The second overturning identified by the isentropic streamfunction is the overshoot overturning. Its intensity is 0.005 kg m−2 s−1 (1/30 of the tropospheric overturning intensity), and it spans from 13- to 18-km altitudes. At the tropopause (17-km altitude), the maximum of is 0.0025 kg m−2 s−1, indicating that only half of the overshoot overturning is actually crossing the tropopause. The ascending branch of this overturning is at lower than the environment, down to 10 K less than . The subsiding branch follows the profile.

b. Buoyancy and microphysics

The isentropic analysis also provides a framework to investigate the microphysical properties of the overturnings. The large hydrometeor content and the high buoyancy of the ascending branches are shown for both the tropospheric and the overshoot overturning (Fig. 3).

Above 13 km, the overshoot signature is remarkable, with large negative buoyancy (below −0.1 m s−2) and large frozen water contents (e.g., more than 2 g kg−1 of graupel content) for air parcels with several degrees lower than the values of . The overshooting air parcels with close to can, however, not be distinguished from the surrounding air parcels by the isentropic analysis, leading to buoyancy close to zero and a much lower ice content on average than the overshooting air parcels with several degrees lower than .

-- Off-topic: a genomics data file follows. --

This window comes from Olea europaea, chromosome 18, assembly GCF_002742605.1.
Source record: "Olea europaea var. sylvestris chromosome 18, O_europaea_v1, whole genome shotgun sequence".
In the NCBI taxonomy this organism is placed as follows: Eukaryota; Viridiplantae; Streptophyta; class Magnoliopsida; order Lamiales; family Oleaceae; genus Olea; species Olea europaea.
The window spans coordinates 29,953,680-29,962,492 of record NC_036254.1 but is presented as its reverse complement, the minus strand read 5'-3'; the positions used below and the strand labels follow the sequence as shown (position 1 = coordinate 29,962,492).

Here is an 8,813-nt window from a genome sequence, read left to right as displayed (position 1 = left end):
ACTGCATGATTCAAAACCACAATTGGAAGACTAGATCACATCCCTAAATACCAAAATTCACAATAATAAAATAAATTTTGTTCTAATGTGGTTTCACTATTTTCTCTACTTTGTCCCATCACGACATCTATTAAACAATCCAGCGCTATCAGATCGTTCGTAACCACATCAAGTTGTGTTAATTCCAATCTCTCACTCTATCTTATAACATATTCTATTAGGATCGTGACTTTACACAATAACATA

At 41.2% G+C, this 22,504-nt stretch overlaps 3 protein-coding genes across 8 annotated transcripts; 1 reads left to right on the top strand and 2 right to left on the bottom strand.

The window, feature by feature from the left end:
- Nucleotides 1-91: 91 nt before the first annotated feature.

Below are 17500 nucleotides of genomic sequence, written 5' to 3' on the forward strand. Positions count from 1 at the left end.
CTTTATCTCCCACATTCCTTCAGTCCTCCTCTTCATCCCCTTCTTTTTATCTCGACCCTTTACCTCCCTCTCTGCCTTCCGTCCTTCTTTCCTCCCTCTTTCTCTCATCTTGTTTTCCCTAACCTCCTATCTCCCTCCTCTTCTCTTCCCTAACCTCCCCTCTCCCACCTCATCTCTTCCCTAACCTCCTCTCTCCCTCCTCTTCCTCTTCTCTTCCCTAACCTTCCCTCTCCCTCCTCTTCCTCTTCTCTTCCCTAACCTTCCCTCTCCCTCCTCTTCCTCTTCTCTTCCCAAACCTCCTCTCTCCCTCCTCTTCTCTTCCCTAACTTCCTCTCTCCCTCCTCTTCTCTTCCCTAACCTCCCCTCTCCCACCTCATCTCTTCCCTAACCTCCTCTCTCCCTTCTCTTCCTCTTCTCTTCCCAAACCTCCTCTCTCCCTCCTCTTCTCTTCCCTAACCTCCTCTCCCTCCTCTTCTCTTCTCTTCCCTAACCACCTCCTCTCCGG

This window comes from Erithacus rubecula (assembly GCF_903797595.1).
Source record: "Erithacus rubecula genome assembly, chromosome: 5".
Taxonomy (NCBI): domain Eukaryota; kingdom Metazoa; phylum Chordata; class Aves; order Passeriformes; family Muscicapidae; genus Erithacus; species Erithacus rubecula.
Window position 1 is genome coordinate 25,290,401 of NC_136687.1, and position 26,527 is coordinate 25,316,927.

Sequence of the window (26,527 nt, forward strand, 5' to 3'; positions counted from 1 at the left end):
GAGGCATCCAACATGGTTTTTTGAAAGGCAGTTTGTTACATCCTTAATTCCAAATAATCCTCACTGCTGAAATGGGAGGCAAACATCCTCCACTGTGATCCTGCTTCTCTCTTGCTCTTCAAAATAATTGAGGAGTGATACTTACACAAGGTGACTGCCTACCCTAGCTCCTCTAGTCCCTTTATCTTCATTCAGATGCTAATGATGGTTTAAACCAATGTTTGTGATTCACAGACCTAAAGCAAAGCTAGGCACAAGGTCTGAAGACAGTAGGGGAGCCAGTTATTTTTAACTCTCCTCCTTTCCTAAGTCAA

Between the 0° and −38°C isotherms, the parcels with higher than 350 K have large positive buoyancy and a large amount of cloud supercooled liquid water. The supercooled liquid water has been lofted by the strong updrafts seen in Fig. 2d. The rainwater freezes more quickly than the cloud liquid water because of the greater efficiencies of the collection by graupel and snow. The freezing of a large amount of rainwater leads to a large amount of graupel, over 5 g kg−1 for air parcels with 10 K higher than the environment. Between 7- and 11-km altitudes, the cloud liquid water freezes primarily because of collection by graupel or snow aggregates, two processes that are parameterized in Meso-NH.

Between the surface and 2-km altitude, the air masses with lower than are the signature of the cold pools. They contain around 0.5 g kg−1 of rainwater on average. The ascending branches of both the tropospheric and the overshoot overturnings are characterized by a large absolute value of buoyancy (beyond 0.1 m s−2 above 3 km) and large amount of ice (over 10 g kg−1). The ascending branch of the tropospheric overturning exhibits also a large amount of supercooled water (around 0.5 g kg−1) over a large range of altitudes (between 5 and 11 km).